Tuesday, 23 July 2013

The Autobiography of Nicolae Ceaucescu

The Autobiography of Nicolai Ceausescu is a very long film (180 minutes), made entirely from propaganda and news footage of Ceausescu's time in power. There is no commentary and no attempt to shape the material into any kind of structured narrative. It is less an evening's entertainment than an endurance test - at the screening I attended the exodus started as a trickle but, as the images flowed on and on, the numbers of viewers leaving the theatre grew and grew.

Sadly leaving was not a choice available to most Romanian people. Possibly, this was the goal of the makers of the film - to give an impression of what it was like to live in a country where broadcast information was controlled, where the truth you were shown in the media bore no relation to the truth you saw around you in your daily life. If so the method was quite effective. I visited Romania several times at the height of Ceausescu's worst excesses and saw with my own eyes that the shelves in the shops really were bare and people were cold and miserable and things were about as bad as you could imagine. Even so, after watching Ceausescu tour shops stuffed with bread and meat and fish and fruit and vegetables - sometimes with visiting international politicians (de Gaulle, Nixon, plus the usual Soviet suspects), sometimes by himself, (one of his interminable birthday celebrations appears to have included an all-day round of food shop visiting - inadvertently one section of this footage includes an off-camera frenzied conversation about whether or not the fish has arrived yet so that the usually empty cabinet can be hastily made to appear full), I was beginning to wonder if I'd allowed my memory to exaggerate just how bad things had really been.

The film includes footage of Ceausescu's overseas visits. The North Koreans and Mao-era Chinese produce dazzling displays of frenzied joy at his arrival. The British wheel out guardsmen and state coaches, but the Queen looks as if she is trying to stifle the desire to be quietly sick. Jimmy Carter looks unimpressive, as usual. Brezhnev strokes Ceausescu's face and Gorbachev complains about the heat.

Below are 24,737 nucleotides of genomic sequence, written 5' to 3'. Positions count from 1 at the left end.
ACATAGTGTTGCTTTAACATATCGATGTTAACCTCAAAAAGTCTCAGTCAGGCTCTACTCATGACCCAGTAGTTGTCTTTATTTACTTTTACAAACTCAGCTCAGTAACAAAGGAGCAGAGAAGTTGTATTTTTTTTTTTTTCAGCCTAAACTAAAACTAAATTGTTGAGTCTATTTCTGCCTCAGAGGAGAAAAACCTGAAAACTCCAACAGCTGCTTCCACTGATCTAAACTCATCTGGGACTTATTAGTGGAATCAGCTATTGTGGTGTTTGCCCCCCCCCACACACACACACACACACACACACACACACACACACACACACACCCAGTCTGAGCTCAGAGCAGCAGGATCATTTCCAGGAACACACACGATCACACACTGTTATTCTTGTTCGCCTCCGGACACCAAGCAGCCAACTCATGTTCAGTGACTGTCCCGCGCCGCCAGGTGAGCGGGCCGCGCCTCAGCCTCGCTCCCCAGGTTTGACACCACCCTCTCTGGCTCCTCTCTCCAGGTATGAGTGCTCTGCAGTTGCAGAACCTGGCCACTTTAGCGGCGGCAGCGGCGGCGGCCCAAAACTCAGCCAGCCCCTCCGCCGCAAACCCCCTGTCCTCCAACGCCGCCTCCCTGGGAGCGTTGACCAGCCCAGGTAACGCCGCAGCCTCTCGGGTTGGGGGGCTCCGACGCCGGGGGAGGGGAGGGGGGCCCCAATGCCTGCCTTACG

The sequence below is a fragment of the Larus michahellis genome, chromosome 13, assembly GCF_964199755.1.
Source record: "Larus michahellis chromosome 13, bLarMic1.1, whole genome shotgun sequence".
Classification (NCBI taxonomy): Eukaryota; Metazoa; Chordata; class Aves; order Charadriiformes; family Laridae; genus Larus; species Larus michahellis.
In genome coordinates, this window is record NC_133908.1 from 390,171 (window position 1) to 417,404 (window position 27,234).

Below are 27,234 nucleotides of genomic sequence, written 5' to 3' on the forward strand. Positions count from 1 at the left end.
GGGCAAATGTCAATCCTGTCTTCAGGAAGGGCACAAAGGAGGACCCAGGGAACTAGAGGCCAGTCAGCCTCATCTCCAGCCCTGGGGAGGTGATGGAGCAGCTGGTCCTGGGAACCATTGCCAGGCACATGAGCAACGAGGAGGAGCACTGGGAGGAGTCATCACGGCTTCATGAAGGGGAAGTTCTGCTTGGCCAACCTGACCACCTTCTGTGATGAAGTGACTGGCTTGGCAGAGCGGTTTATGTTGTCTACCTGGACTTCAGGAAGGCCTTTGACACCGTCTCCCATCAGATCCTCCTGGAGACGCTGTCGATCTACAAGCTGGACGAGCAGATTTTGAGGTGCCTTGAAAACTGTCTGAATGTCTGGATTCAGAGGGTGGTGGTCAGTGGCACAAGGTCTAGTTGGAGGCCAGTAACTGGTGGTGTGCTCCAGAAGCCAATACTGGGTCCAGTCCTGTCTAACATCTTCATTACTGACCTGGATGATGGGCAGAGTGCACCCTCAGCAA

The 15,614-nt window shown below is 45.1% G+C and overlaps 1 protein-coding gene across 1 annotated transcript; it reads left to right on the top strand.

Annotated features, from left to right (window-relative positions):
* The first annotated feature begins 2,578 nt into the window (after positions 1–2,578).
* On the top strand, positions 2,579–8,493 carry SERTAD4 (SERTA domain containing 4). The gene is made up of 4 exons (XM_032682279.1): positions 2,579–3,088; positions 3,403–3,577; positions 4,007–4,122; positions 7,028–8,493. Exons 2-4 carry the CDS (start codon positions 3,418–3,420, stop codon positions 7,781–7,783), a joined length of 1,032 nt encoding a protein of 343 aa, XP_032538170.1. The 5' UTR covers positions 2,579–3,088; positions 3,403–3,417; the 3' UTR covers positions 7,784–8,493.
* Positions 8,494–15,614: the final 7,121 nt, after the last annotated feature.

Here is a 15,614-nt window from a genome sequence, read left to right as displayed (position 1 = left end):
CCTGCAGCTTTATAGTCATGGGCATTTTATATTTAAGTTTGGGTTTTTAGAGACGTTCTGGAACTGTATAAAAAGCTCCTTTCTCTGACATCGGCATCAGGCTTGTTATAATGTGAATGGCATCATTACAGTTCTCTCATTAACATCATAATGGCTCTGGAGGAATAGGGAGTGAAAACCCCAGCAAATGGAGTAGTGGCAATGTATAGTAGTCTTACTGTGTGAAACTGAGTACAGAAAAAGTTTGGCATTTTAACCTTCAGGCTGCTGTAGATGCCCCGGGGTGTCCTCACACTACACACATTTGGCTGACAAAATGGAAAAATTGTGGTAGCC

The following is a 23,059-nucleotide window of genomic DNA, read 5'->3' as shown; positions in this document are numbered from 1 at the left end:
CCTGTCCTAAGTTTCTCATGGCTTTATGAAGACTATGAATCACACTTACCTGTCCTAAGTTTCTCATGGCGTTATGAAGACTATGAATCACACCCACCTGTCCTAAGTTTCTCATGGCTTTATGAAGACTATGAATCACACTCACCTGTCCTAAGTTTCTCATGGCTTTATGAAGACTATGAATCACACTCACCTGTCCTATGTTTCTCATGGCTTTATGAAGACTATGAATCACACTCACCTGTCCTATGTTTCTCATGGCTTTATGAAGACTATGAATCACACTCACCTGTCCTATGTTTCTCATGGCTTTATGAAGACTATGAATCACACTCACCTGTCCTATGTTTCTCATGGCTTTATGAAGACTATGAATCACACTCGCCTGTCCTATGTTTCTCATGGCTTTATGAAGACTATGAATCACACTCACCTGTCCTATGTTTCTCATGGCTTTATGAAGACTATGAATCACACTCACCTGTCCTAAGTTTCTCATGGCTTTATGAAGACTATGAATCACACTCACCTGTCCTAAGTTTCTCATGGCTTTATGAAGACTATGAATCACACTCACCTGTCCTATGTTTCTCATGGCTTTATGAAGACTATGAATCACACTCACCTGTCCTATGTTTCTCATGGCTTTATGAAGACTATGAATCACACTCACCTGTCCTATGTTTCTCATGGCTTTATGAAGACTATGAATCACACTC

What the film does not do is give any insight into Ceausescu's personality. Did he really believe the dreary Marxist Leninist drivel he spouted repeatedly? Could he possibly have been fooled by his own propaganda? Did he understand what suffering was being endured by his people? And what did the delegates to the annual party congresses think they were doing, rising as a man to yell support for him in unison - at the XIIth party congress even turning on one individual who was brave enough to challenge Ceausescu's unscrupulous manipulation of the system? Where are those people now? How do they live with themselves?

I don't think I could recommend The Autobiography of Nicolai Ceausescu, not only because it is so very long. The most remarkable and ultimately pointless thing about it is its utter neutrality - without previous knowledge, the viewer could leave the cinema no wiser about who Ceausescu was or what had brought him to the film's final scene, cornered in a country police station, refusing to answer questions and looking afraid. I suppose in that context, the film's achievement is that the audience has grown so heartily sick of this unimpressive little man that they are glad to be rid of him. What is missing though is a proper explanation of just what harm he did - boring people was the least of it. Because of this missing wider context, the film, despite some interesting and even comic moments, seems to me an exercise in futility - like Ceausescu's own endeavours, I suppose.

August, 2010

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